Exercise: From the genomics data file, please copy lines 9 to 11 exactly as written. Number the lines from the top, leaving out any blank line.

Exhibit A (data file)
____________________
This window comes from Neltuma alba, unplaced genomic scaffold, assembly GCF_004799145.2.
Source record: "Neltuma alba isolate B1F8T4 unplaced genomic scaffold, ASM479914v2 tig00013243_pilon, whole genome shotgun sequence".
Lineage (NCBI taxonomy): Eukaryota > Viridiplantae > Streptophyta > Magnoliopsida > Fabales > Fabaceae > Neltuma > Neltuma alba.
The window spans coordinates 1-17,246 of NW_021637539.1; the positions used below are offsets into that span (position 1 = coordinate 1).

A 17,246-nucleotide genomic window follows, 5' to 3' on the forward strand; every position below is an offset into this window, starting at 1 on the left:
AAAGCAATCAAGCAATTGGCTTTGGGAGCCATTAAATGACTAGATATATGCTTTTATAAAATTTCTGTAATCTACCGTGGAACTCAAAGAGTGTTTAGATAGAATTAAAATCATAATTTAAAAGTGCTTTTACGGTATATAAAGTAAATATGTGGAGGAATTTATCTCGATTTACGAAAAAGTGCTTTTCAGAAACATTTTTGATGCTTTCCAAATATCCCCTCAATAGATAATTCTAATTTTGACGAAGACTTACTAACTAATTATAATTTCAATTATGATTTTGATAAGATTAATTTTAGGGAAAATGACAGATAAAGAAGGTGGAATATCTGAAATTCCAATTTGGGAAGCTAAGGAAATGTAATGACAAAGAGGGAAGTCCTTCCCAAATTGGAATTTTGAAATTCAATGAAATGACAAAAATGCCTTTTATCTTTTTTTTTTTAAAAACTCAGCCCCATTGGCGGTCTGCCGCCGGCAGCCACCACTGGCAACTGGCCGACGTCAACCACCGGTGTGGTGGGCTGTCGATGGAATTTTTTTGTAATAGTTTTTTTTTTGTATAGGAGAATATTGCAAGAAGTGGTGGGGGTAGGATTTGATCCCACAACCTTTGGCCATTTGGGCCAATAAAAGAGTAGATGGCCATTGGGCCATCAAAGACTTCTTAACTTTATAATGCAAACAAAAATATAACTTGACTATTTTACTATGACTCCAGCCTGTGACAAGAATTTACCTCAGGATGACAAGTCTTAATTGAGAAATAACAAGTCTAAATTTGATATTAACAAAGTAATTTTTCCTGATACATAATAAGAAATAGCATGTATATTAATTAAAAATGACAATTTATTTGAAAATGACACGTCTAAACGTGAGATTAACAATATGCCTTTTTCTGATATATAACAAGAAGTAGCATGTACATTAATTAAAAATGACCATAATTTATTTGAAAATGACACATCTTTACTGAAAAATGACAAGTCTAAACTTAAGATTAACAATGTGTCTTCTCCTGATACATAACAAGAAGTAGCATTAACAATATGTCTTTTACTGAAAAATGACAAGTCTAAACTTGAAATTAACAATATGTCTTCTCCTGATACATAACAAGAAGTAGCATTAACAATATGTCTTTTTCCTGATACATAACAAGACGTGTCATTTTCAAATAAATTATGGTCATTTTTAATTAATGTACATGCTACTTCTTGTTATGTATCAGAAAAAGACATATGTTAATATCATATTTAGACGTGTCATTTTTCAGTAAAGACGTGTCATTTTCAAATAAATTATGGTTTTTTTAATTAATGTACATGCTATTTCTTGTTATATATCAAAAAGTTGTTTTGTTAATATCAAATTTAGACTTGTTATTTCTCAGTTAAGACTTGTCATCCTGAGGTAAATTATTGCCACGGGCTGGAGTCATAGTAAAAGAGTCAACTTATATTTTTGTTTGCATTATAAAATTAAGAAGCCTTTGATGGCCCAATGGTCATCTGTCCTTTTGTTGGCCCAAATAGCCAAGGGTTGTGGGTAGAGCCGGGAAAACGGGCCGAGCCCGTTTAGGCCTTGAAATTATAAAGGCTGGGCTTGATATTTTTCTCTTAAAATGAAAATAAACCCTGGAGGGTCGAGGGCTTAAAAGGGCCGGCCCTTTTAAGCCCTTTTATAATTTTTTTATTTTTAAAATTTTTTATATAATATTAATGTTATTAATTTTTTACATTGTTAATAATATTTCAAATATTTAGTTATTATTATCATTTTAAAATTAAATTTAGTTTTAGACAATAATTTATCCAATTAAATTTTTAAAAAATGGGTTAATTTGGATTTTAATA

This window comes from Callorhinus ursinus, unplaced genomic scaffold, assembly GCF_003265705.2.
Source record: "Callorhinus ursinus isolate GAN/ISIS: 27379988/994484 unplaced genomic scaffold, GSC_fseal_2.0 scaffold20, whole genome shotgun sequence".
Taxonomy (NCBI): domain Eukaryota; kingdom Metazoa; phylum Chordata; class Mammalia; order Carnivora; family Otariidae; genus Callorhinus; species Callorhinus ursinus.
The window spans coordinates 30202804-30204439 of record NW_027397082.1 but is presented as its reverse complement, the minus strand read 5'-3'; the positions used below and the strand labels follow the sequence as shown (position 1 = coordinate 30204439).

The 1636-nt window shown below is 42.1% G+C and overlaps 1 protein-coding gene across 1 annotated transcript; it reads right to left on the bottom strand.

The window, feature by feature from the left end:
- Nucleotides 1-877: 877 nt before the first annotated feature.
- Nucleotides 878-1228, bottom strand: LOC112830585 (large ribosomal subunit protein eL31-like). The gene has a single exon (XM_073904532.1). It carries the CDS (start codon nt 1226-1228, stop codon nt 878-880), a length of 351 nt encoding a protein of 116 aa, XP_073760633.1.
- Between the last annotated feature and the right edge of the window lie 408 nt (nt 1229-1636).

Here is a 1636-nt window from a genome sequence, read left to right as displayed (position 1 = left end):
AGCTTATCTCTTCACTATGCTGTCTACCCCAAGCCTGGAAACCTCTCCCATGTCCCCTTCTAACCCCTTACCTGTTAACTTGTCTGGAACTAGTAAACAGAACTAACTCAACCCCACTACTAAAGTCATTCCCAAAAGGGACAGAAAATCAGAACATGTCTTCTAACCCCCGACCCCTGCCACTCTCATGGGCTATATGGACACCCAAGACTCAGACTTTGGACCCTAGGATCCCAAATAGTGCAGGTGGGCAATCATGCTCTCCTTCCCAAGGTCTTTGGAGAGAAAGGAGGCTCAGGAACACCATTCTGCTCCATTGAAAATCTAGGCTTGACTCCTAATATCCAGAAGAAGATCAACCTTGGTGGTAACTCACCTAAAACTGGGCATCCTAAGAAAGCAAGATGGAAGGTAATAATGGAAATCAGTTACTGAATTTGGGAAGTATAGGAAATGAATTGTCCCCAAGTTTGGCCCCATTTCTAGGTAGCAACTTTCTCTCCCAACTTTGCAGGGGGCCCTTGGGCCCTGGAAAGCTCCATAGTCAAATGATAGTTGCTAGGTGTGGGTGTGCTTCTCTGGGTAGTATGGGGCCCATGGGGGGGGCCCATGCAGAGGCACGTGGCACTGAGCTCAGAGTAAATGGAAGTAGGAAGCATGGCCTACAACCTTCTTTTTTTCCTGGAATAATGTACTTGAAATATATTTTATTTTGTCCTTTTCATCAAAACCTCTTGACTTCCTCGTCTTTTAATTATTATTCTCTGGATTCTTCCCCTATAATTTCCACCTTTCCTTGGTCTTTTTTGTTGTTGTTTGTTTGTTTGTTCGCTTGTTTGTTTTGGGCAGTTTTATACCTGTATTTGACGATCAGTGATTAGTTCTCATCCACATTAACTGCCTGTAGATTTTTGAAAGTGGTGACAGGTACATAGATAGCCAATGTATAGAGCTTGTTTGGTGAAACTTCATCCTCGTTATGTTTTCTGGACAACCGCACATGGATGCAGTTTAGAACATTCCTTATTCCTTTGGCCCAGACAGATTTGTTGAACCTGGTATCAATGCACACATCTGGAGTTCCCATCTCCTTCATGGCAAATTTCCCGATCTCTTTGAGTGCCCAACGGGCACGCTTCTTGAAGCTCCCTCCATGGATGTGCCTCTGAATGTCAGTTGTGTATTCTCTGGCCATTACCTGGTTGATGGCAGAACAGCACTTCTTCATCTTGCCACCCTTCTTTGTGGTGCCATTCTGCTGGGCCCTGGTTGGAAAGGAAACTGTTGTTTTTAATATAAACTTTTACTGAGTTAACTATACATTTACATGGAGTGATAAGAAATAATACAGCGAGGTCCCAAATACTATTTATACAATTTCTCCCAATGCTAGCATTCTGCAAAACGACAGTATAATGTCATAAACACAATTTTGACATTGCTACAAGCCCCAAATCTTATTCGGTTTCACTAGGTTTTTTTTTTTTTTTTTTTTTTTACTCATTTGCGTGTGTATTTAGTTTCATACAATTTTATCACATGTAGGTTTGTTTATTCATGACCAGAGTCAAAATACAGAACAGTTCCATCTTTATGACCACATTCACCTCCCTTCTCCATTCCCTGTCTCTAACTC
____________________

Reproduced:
Taxonomy (NCBI): domain Eukaryota; kingdom Metazoa; phylum Chordata; class Mammalia; order Carnivora; family Otariidae; genus Callorhinus; species Callorhinus ursinus.
The window spans coordinates 30202804-30204439 of record NW_027397082.1 but is presented as its reverse complement, the minus strand read 5'-3'; the positions used below and the strand labels follow the sequence as shown (position 1 = coordinate 30204439).

The 1636-nt window shown below is 42.1% G+C and overlaps 1 protein-coding gene across 1 annotated transcript; it reads right to left on the bottom strand.